**Homework problems for 5 Nov 2011:**

- Let
*a*_{1},*a*_{2}, … be a series recursively defined as follows:*a*_{1}= 20,*a*_{2}= 11, and for*n*≥ 1,*a*_{n+2}is the remainder when*a*_{n+1}+*a*is divided by 100. What is the remainder when is divided by 8?_{n} - (IMO 1962 Q1) Find the smallest positive integer with the following properties:
- in decimal representation, its last digit is 6;
- if we move this digit to the front of the number, we get 4 times the original number.
- Find two 3-digit numbers (
*abc*) and (*def*) such that upon placing them side-by-side, we get a 6-digit number (*abcdef*) satisfying : (*abcdef*) = ( (*abc*) + (*def*) )^{2}. - (a) A positive integer is written on the board. At each turn, we erase its unit digit and add 4 times that digit to the remaining number. Starting from 5
^{2011}, can we get 2011^{5}at some point? (b) Suppose instead, at each turn, we erase its unit digit and add 5 times that digit to the remaining number. Starting from 7^{2011}, can we get 2011^{7}at some point? - Let
*a*_{1},*a*_{2}, … be a series recursively defined:*a*_{0}= 1,*a*_{1}= 3, and for*n*≥ 0,*a*_{n+2}= 6*a*_{n+1}–*a*. Prove that for each_{n}*n*, either or is a perfect square.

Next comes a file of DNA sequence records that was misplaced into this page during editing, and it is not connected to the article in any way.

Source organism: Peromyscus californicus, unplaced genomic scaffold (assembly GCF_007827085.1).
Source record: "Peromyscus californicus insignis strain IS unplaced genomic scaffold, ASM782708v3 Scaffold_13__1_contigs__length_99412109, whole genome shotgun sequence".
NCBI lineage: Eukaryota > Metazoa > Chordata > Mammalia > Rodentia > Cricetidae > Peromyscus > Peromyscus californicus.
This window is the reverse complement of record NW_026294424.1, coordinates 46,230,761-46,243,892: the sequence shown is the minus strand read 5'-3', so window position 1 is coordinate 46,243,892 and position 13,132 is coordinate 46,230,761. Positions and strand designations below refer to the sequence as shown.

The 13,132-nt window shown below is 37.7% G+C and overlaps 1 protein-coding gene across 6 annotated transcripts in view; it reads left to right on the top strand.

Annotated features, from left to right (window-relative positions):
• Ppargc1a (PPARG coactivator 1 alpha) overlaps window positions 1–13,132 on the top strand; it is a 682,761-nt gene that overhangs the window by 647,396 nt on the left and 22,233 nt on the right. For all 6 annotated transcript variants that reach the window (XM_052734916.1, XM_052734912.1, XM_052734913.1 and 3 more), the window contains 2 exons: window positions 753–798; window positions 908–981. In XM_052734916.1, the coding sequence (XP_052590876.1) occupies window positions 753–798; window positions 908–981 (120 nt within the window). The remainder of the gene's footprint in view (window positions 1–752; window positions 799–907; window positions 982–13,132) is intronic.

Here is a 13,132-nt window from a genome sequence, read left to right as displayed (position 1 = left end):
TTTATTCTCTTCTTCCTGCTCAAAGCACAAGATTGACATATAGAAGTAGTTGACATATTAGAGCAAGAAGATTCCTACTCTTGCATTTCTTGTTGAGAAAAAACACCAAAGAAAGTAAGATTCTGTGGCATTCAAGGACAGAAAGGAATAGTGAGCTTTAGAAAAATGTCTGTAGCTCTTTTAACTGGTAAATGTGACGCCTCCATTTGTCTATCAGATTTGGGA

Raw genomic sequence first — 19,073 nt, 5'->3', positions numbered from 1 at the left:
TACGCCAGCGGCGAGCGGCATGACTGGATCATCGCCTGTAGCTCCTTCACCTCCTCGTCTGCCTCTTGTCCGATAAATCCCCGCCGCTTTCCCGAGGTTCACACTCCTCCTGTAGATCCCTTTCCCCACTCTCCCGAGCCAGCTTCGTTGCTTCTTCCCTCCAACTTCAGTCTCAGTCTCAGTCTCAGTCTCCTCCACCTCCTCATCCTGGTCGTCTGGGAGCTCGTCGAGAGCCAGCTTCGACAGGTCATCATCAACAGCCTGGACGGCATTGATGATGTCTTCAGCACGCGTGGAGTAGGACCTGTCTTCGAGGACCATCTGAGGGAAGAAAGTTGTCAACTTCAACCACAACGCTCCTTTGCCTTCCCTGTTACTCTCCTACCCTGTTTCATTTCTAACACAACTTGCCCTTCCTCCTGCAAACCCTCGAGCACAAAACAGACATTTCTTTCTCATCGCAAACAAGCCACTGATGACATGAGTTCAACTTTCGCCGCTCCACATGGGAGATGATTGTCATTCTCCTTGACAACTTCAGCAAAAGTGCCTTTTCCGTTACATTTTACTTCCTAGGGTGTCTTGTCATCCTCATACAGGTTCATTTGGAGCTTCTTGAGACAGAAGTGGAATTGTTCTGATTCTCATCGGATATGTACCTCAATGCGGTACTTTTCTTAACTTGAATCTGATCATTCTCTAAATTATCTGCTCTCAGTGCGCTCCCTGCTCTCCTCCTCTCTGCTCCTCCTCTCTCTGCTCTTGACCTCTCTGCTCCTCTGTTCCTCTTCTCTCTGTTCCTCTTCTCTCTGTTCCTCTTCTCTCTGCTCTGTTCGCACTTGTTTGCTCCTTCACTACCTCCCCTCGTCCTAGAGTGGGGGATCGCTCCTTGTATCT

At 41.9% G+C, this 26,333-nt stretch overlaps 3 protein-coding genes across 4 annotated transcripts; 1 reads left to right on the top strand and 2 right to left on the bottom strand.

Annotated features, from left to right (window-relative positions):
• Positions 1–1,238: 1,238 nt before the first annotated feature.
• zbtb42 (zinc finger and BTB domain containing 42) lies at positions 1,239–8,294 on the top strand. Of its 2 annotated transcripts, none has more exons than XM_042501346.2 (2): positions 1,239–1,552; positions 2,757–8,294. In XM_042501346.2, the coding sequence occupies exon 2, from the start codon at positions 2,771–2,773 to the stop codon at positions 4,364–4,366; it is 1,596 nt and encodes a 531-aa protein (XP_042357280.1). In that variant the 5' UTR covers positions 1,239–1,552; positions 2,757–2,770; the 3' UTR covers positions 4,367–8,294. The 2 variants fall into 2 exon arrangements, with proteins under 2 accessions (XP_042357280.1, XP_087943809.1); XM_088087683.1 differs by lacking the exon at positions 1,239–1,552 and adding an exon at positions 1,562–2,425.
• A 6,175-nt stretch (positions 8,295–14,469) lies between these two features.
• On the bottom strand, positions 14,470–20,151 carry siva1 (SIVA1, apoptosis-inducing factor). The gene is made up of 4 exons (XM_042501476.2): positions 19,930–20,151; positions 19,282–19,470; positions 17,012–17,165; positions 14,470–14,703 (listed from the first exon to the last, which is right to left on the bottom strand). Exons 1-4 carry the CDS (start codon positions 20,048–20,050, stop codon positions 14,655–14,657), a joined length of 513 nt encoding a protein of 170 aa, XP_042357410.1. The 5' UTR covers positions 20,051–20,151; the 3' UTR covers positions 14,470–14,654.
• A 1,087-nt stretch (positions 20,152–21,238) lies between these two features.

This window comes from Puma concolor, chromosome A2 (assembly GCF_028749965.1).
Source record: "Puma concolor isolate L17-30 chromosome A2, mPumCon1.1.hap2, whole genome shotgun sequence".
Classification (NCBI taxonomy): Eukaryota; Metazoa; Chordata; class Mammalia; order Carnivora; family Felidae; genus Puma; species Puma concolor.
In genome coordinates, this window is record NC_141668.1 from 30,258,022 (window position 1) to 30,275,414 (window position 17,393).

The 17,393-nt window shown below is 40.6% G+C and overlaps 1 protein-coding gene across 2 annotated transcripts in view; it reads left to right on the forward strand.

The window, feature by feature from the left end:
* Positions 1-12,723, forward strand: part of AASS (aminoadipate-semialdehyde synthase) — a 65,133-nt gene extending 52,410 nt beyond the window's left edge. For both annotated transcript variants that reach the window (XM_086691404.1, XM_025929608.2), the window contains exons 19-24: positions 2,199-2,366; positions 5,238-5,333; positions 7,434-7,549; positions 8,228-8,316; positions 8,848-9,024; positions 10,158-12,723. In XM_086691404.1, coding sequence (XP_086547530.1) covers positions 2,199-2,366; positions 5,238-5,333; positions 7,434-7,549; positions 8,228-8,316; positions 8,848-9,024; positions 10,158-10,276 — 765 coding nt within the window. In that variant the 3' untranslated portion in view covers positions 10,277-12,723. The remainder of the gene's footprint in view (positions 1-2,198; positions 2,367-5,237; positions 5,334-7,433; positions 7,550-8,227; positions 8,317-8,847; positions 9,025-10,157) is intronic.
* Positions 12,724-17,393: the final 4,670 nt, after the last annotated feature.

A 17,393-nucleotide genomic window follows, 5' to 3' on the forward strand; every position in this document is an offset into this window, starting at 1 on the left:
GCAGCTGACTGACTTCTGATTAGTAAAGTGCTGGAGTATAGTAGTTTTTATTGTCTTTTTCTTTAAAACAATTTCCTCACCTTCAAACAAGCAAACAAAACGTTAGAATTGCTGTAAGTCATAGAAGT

**Homework problems for 12 Nov 2011:**

- Prove that if
*a*,*n*are integers and*n*> 0, then whenever , we have . - Classify the solutions of , where
*x*,*y*and*z*are positive integers. - Prove that if
*n*=3^{k}, then*n*| (2^{n}+ 1). In particular, there are infinitely many*n*such that*n*| (2^{n}+ 1). Can you find an*n*with at least 2 distinct prime factors such that*n*| (2^{n}+ 1)? - (IMO 1971 shortlisted) Find all integer solutions to .
- Suppose
*n*is a positive integer such that*n*| (2^{n}+ 1). Prove that*n*= 1 or*n*is a multiple of 3.

[ Coming attractions : quadratic residues… stay tuned! 🙂 ]

Homework problems for 12 Nov 2011: Q5

something wrong with this question, if n=6, (multiple of 3), but n cannot divide 2^{n}+1.

n should be a power of 3, i.e, n=3^{k}, k\in \mathbb{N}_{0}

The implication is only one way: the converse doesn’t hold.